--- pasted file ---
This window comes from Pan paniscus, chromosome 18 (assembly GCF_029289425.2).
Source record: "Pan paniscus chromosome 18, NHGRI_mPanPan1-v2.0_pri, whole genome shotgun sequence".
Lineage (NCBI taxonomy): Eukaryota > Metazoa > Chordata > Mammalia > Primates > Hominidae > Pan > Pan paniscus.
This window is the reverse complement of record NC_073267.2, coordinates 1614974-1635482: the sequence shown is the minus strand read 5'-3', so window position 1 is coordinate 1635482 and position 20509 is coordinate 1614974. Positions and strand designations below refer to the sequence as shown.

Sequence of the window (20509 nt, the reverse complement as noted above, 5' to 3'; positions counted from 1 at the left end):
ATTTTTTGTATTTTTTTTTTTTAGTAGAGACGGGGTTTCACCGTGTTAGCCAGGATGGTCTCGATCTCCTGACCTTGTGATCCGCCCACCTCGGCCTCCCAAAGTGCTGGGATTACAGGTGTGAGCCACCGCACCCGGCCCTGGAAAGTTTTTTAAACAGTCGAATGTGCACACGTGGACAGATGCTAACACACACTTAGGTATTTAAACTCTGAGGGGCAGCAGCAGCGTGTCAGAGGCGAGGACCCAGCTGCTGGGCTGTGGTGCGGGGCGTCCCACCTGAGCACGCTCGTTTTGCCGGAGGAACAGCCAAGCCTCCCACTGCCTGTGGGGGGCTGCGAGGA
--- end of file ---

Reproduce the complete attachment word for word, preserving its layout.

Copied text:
This window comes from Pan paniscus, chromosome 18 (assembly GCF_029289425.2).
Source record: "Pan paniscus chromosome 18, NHGRI_mPanPan1-v2.0_pri, whole genome shotgun sequence".
Lineage (NCBI taxonomy): Eukaryota > Metazoa > Chordata > Mammalia > Primates > Hominidae > Pan > Pan paniscus.
This window is the reverse complement of record NC_073267.2, coordinates 1614974-1635482: the sequence shown is the minus strand read 5'-3', so window position 1 is coordinate 1635482 and position 20509 is coordinate 1614974. Positions and strand designations below refer to the sequence as shown.

Sequence of the window (20509 nt, the reverse complement as noted above, 5' to 3'; positions counted from 1 at the left end):
ATTTTTTGTATTTTTTTTTTTTAGTAGAGACGGGGTTTCACCGTGTTAGCCAGGATGGTCTCGATCTCCTGACCTTGTGATCCGCCCACCTCGGCCTCCCAAAGTGCTGGGATTACAGGTGTGAGCCACCGCACCCGGCCCTGGAAAGTTTTTTAAACAGTCGAATGTGCACACGTGGACAGATGCTAACACACACTTAGGTATTTAAACTCTGAGGGGCAGCAGCAGCGTGTCAGAGGCGAGGACCCAGCTGCTGGGCTGTGGTGCGGGGCGTCCCACCTGAGCACGCTCGTTTTGCCGGAGGAACAGCCAAGCCTCCCACTGCCTGTGGGGGGCTGCGAGGA